lazy days in hoi an

Yesterday, before I went to the beach – and after – I was somewhat apprehensive about spending four lazy days in Hoi An. My friend Dao was supposed to have met me at the Danang airport Monday morning and then join me for a busy day of sightseeing. When I arrived, however, a driver from my hotel was there instead, so I decided to spend some relaxing, agenda-free hours at the beach – not knowing whether she’d try to connect with me later in the day.

I’ve been operating at such an intense pace over the past few months, that before today, the thought of spending more than a few hours just lounging by the sea seemed somehow unbearable. I came to understand why my friend Tracy had a kind of idleness-induced panic attack in Cambodia. I don’t have my computer here, so there’s a lot of work I can’t do, but my hotel has a small Internet access lounge in it, and I admit I’ve checked work email a few times here. I’ve even responded to things that didn’t really require my input.

For the most part, though, I’ve lounged – on the beach, in restaurants, bars and cafes – and so having spent the past two days here doing almost nothing, I no longer fear the life of ease. Actually, I dread going back – especially since I know what’s waiting for me in my inbox. I shouldn’t have looked.

Anyway, my friend Dao is a receptionist at the Thao Nguyen (a.k.a. Grasslands) Hotel. I met her last time I was here, and we’ve been corresponding by email and IM fairly regularly ever since. She was working yesterday, so she called her friend Muoi – the other receptionist – to ask whether she would go with me to the beach.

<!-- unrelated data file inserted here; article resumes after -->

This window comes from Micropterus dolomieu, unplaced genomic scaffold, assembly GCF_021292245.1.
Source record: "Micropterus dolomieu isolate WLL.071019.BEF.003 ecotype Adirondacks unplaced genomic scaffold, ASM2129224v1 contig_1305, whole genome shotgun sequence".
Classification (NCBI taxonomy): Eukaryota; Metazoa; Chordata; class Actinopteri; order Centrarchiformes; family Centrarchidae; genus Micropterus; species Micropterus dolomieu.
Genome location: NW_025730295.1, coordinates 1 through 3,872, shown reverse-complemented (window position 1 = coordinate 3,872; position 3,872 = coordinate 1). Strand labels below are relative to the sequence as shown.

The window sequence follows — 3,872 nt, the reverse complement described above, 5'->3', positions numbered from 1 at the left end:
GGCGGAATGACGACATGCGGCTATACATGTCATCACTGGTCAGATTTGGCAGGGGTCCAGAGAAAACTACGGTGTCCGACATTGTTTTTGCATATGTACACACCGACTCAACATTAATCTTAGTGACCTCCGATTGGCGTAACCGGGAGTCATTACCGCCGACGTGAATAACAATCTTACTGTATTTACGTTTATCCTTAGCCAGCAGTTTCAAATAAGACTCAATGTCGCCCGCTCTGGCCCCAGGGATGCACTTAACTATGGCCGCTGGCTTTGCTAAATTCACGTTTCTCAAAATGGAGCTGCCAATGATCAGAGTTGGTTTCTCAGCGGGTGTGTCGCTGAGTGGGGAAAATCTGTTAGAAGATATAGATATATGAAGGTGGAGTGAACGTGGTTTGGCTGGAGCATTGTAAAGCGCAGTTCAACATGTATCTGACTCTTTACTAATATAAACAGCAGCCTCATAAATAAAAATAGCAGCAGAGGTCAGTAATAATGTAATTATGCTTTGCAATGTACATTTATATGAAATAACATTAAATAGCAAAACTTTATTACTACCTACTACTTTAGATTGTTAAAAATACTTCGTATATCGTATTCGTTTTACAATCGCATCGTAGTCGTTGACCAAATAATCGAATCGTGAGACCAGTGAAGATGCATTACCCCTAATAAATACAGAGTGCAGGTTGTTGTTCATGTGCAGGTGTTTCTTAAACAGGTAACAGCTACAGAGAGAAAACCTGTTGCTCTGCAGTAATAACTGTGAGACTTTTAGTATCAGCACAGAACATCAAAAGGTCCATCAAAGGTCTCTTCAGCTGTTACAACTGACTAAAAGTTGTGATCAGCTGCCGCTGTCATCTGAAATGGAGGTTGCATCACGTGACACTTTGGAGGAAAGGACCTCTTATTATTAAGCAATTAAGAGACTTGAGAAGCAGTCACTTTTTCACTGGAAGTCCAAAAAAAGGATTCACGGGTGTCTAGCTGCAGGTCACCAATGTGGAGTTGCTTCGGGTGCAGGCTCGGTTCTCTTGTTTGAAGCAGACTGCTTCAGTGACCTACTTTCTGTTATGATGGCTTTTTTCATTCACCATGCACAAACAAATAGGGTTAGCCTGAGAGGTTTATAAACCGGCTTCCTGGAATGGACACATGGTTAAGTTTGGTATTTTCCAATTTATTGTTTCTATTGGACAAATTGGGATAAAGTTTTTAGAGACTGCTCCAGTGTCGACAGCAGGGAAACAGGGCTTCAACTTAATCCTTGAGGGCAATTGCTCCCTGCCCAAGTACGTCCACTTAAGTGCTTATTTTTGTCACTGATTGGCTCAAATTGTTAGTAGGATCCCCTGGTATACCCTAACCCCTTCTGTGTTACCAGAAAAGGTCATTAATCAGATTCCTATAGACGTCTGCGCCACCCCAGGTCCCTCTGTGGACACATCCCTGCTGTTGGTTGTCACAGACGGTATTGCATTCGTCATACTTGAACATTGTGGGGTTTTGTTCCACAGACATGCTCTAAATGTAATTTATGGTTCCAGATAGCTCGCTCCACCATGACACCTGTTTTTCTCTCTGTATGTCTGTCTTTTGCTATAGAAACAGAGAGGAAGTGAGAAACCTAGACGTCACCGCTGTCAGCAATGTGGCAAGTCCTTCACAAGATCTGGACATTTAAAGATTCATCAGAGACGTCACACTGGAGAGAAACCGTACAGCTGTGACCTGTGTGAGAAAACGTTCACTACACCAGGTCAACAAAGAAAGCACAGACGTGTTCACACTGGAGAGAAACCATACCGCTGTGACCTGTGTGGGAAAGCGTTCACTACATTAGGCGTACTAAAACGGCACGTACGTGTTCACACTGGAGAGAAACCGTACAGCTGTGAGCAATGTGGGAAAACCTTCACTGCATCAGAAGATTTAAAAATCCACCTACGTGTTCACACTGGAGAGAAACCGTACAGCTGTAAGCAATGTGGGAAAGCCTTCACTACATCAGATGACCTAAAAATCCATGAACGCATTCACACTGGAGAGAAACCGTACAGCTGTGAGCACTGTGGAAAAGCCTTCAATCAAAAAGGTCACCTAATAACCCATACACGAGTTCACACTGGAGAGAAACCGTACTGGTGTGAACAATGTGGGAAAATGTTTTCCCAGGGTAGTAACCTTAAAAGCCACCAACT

Muoi had teased me relentlessly about Dao all day Monday – calling Dao my future wife, etc. etc., so I told her that joining me at the beach would give me a good opportunity for payback.

It is true that many Vietnamese seem eager to marry themselves (or their friends, daughters, sisters) off to foreigners, so I’ve had to be sensitive about that and careful in my interactions. Van, Dao and Muoi understand this though and constantly reassure me – between their jokes and teasing anyway – that they do not share this motivation. They’re sweet, smart, family-oriented women who aren’t interested in foreign guys, except to enjoy a little conversation influenced by the outside world.

So today, Muoi came to fetch me on her motorbike. She asked me if I could drive one – because in Hoi An, the men drive – and I said I could. But just as we were about to embark, she reconsidered and said, “I drive.” So we switched places.

She didn’t want people to see her carting a man (and a foreigner!) around town, but this was trumped in the end by her fear of me wrecking her ride.

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